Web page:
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    Ribosomes, Transcription, Translation

    The decoding of information in a cell's DNA into proteins begins with a complex interaction of nucleic acids. Learn how this step inside the nucleus leads to protein synthesis in the cytoplasm.

    The genetic information stored in DNA is a living archive of instructions that cells use to accomplish the functions of life. Inside each cell, catalysts seek out the appropriate information from this archive and use it to build new proteins — proteins that make up the structures of the cell, run the biochemical reactions in the cell, and are sometimes manufactured for export. Although all of the cells that make up a multicellular organism contain identical genetic information, functionally different cells within the organism use different sets of catalysts to express only specific portions of these instructions to accomplish the functions of life.

    How Is Genetic Information Passed on in Dividing Cells?

    When a cell divides, it creates one copy of its genetic information — in the form of DNA molecules — for each of the two resulting daughter cells. The accuracy of these copies determines the health and inherited features of the nascent cells, so it is essential that the process of DNA replication be as accurate as possible (Figure 1).

    Figure 1: DNA replication of the leading and lagging strand

    The helicase unzips the double-stranded DNA for replication, making a forked structure. The primase generates short strands of RNA that bind to the single-stranded DNA to initiate DNA synthesis by the DNA polymerase. This enzyme can work only in the 5' to 3' direction, so it replicates the leading strand continuously. Lagging-strand replication is discontinuous, with short Okazaki fragments being formed and later linked together.

    © 2006 Nature Publishing Group Bell, S. D. Molecular biology: Prime-time progress. 439, 542-543 (2006). All rights reserved.

    Figure Detail

    One factor that helps ensure precise replication is the double-helical structure of DNA itself. In particular, the two strands of the DNA double helix are made up of combinations of molecules called nucleotides. DNA is constructed from just four different nucleotides — adenine (A), thymine (T), cytosine (C), and guanine (G) — each of which is named for the nitrogenous base it contains. Moreover, the nucleotides that form one strand of the DNA double helix always bond with the nucleotides in the other strand according to a pattern known as complementary base-pairing — specifically, A always pairs with T, and C always pairs with G (Figure 2). Thus, during cell division, the paired strands unravel and each strand serves as the template for synthesis of a new complementary strand.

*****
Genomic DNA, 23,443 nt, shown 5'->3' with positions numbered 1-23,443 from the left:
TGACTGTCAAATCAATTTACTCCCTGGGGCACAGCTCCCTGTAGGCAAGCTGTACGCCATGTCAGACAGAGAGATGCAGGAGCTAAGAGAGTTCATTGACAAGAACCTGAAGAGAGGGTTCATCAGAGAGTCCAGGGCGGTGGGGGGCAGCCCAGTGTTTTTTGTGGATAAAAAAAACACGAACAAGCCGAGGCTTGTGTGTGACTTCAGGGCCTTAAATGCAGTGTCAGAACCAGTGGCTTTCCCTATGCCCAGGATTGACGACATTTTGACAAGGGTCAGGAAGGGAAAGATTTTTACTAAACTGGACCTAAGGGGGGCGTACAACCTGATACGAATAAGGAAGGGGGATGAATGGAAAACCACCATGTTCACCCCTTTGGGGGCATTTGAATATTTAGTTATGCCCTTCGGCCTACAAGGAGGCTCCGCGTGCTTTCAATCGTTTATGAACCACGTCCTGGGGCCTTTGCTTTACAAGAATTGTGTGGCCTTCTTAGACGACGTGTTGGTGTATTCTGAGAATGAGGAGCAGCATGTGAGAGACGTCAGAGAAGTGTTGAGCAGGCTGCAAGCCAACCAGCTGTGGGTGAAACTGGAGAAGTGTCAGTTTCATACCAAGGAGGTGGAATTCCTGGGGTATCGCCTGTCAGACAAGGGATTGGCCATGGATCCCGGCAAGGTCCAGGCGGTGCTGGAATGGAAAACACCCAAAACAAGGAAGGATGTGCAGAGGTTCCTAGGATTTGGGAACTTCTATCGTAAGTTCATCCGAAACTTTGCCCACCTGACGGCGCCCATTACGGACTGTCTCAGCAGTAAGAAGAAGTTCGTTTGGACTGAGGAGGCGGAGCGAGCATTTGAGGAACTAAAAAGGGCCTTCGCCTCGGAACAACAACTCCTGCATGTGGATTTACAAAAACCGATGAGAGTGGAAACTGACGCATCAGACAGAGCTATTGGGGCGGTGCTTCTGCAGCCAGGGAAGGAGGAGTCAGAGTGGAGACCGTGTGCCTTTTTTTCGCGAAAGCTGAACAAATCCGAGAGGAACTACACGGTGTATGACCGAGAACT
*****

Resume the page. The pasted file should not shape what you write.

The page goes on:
Each nucleotide has an affinity for its partner: A pairs with T, and C pairs with G.

    © 2009 Nature Education All rights reserved.

    In most multicellular organisms, every cell carries the same DNA, but this genetic information is used in varying ways by different types of cells. In other words, what a cell "does" within an organism dictates which of its genes are expressed. Nerve cells, for example, synthesize an abundance of chemicals called neurotransmitters, which they use to send messages to other cells, whereas muscle cells load themselves with the protein-based filaments necessary for muscle contractions.

    What Are the Initial Steps in Accessing Genetic Information?

    Figure 3: RNA polymerase at work

    RNA polymerase (green) synthesizes a strand of RNA that is complementary to the DNA template strand below it.

    © 2009 Nature Education All rights reserved.

    Transcription is the first step in decoding a cell's genetic information. During transcription, enzymes called RNA polymerases build RNA molecules that are complementary to a portion of one strand of the DNA double helix (Figure 3).

    RNA molecules differ from DNA molecules in several important ways: They are single stranded rather than double stranded; their sugar component is a ribose rather than a deoxyribose; and they include uracil (U) nucleotides rather than thymine (T) nucleotides (Figure 4). Also, because they are single strands, RNA molecules don't form helices; rather, they fold into complex structures that are stabilized by internal complementary base-pairing.

    Figure 4: DNA (top) includes thymine (red); in RNA (bottom), thymine is replaced by uracil (yellow)

    © 2009 Nature Education All rights reserved.

    Three general classes of RNA molecules are involved in expressing the genes encoded within a cell's DNA. Messenger RNA (mRNA) molecules carry the coding sequences for protein synthesis and are called transcripts; ribosomal RNA (rRNA) molecules form the core of a cell's ribosomes (the structures in which protein synthesis takes place); and transfer RNA (tRNA) molecules carry amino acids to the ribosomes during protein synthesis. In eukaryotic cells, each class of RNA has its own polymerase, whereas in prokaryotic cells, a single RNA polymerase synthesizes the different class of RNA. Other types of RNA also exist but are not as well understood, although they appear to play regulatory roles in gene expression and also be involved in protection against invading viruses.

    Source : www.nature.com

    Protein Synthesis Pre